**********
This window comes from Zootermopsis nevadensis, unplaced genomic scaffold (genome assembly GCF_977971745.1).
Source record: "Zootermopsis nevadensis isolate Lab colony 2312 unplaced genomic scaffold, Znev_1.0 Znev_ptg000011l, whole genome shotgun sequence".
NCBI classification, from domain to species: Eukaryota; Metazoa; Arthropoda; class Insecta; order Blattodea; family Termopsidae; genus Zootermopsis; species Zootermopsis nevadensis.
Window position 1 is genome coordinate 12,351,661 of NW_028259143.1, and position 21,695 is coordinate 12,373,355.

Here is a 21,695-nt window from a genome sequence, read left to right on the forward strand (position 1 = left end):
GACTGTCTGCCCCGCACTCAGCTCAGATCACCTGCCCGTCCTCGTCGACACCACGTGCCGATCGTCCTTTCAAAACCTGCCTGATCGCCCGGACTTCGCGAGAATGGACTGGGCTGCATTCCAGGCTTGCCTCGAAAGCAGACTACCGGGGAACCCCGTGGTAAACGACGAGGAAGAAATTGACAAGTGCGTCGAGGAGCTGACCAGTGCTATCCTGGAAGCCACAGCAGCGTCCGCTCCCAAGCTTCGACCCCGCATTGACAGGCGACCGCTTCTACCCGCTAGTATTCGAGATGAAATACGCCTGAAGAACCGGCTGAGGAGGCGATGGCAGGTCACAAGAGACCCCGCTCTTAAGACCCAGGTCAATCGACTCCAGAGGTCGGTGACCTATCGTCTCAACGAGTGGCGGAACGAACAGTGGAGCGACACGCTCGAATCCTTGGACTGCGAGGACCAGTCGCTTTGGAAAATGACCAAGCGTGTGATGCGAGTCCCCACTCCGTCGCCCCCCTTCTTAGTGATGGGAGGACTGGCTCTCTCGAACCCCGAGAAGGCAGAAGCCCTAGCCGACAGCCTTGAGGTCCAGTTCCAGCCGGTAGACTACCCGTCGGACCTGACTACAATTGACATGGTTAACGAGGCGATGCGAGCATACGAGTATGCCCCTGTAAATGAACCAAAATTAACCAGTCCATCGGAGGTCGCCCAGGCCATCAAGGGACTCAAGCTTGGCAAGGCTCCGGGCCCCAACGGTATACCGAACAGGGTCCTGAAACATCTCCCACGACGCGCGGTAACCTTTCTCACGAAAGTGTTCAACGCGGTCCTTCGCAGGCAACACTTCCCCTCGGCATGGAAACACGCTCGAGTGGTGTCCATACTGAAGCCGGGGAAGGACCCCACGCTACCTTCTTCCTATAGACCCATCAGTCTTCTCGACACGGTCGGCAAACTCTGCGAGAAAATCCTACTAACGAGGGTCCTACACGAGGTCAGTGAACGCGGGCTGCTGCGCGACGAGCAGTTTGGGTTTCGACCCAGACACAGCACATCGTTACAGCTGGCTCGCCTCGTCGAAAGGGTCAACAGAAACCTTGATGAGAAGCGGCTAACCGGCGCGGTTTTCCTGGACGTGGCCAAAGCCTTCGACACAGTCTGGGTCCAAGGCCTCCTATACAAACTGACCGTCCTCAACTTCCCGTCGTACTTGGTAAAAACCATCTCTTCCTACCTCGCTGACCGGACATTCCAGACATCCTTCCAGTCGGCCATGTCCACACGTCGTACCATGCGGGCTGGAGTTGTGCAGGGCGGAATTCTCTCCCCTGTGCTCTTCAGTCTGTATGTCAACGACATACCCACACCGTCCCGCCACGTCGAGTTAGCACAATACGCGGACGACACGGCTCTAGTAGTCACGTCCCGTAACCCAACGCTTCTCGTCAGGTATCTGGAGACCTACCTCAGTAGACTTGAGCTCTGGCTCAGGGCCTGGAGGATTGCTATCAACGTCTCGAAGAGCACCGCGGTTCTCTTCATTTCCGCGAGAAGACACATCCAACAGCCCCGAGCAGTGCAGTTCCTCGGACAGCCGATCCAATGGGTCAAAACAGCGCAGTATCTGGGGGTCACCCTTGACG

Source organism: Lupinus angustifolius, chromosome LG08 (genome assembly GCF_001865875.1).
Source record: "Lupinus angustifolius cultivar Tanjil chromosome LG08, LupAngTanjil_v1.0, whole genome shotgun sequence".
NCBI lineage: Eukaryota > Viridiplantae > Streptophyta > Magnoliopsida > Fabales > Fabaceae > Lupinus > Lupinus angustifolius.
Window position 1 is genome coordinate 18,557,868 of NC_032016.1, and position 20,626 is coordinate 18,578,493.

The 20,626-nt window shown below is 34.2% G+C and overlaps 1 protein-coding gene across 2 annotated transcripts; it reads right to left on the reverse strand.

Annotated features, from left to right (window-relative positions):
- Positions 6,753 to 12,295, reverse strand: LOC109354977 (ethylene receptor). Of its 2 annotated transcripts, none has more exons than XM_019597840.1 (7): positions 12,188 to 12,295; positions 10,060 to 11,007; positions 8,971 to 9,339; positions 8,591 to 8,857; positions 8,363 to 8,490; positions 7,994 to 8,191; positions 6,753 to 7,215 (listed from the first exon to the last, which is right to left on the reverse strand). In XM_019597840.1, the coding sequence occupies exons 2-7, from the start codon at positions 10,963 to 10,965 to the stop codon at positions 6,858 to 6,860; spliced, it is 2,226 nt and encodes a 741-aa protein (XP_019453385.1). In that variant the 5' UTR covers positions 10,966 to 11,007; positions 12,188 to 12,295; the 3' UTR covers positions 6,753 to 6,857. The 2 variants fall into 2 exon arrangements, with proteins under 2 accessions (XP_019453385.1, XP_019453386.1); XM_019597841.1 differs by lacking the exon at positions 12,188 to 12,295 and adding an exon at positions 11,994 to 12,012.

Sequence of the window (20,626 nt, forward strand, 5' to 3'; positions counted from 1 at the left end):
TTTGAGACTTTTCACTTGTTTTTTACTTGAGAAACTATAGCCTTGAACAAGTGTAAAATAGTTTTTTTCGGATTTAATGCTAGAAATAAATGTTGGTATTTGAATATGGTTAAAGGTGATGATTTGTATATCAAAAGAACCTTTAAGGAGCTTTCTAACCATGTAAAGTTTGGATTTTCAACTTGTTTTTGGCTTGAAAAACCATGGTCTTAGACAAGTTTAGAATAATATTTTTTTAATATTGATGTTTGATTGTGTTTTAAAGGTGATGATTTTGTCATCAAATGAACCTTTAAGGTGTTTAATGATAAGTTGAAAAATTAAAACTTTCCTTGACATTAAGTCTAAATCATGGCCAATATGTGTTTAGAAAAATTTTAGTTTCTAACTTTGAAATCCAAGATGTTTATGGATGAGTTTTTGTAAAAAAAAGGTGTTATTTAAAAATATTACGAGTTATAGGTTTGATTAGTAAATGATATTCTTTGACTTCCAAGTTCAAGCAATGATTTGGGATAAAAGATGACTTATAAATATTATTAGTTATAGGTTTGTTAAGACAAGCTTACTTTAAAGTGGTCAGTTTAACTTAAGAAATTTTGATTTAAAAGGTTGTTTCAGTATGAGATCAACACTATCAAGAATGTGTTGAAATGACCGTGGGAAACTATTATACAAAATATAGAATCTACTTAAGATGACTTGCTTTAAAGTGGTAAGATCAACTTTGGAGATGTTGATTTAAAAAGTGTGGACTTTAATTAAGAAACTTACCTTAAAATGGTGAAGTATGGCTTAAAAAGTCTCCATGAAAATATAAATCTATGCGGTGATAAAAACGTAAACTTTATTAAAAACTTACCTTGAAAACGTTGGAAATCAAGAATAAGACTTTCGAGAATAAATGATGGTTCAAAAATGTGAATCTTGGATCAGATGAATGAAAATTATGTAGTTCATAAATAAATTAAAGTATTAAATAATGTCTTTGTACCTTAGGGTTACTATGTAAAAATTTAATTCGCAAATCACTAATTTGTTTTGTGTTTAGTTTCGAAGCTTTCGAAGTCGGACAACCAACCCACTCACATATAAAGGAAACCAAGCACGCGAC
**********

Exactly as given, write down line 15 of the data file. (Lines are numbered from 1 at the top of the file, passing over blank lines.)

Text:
TTTGAGACTTTTCACTTGTTTTTTACTTGAGAAACTATAGCCTTGAACAAGTGTAAAATAGTTTTTTTCGGATTTAATGCTAGAAATAAATGTTGGTATTTGAATATGGTTAAAGGTGATGATTTGTATATCAAAAGAACCTTTAAGGAGCTTTCTAACCATGTAAAGTTTGGATTTTCAACTTGTTTTTGGCTTGAAAAACCATGGTCTTAGACAAGTTTAGAATAATATTTTTTTAATATTGATGTTTGATTGTGTTTTAAAGGTGATGATTTTGTCATCAAATGAACCTTTAAGGTGTTTAATGATAAGTTGAAAAATTAAAACTTTCCTTGACATTAAGTCTAAATCATGGCCAATATGTGTTTAGAAAAATTTTAGTTTCTAACTTTGAAATCCAAGATGTTTATGGATGAGTTTTTGTAAAAAAAAGGTGTTATTTAAAAATATTACGAGTTATAGGTTTGATTAGTAAATGATATTCTTTGACTTCCAAGTTCAAGCAATGATTTGGGATAAAAGATGACTTATAAATATTATTAGTTATAGGTTTGTTAAGACAAGCTTACTTTAAAGTGGTCAGTTTAACTTAAGAAATTTTGATTTAAAAGGTTGTTTCAGTATGAGATCAACACTATCAAGAATGTGTTGAAATGACCGTGGGAAACTATTATACAAAATATAGAATCTACTTAAGATGACTTGCTTTAAAGTGGTAAGATCAACTTTGGAGATGTTGATTTAAAAAGTGTGGACTTTAATTAAGAAACTTACCTTAAAATGGTGAAGTATGGCTTAAAAAGTCTCCATGAAAATATAAATCTATGCGGTGATAAAAACGTAAACTTTATTAAAAACTTACCTTGAAAACGTTGGAAATCAAGAATAAGACTTTCGAGAATAAATGATGGTTCAAAAATGTGAATCTTGGATCAGATGAATGAAAATTATGTAGTTCATAAATAAATTAAAGTATTAAATAATGTCTTTGTACCTTAGGGTTACTATGTAAAAATTTAATTCGCAAATCACTAATTTGTTTTGTGTTTAGTTTCGAAGCTTTCGAAGTCGGACAACCAACCCACTCACATATAAAGGAAACCAAGCACGCGAC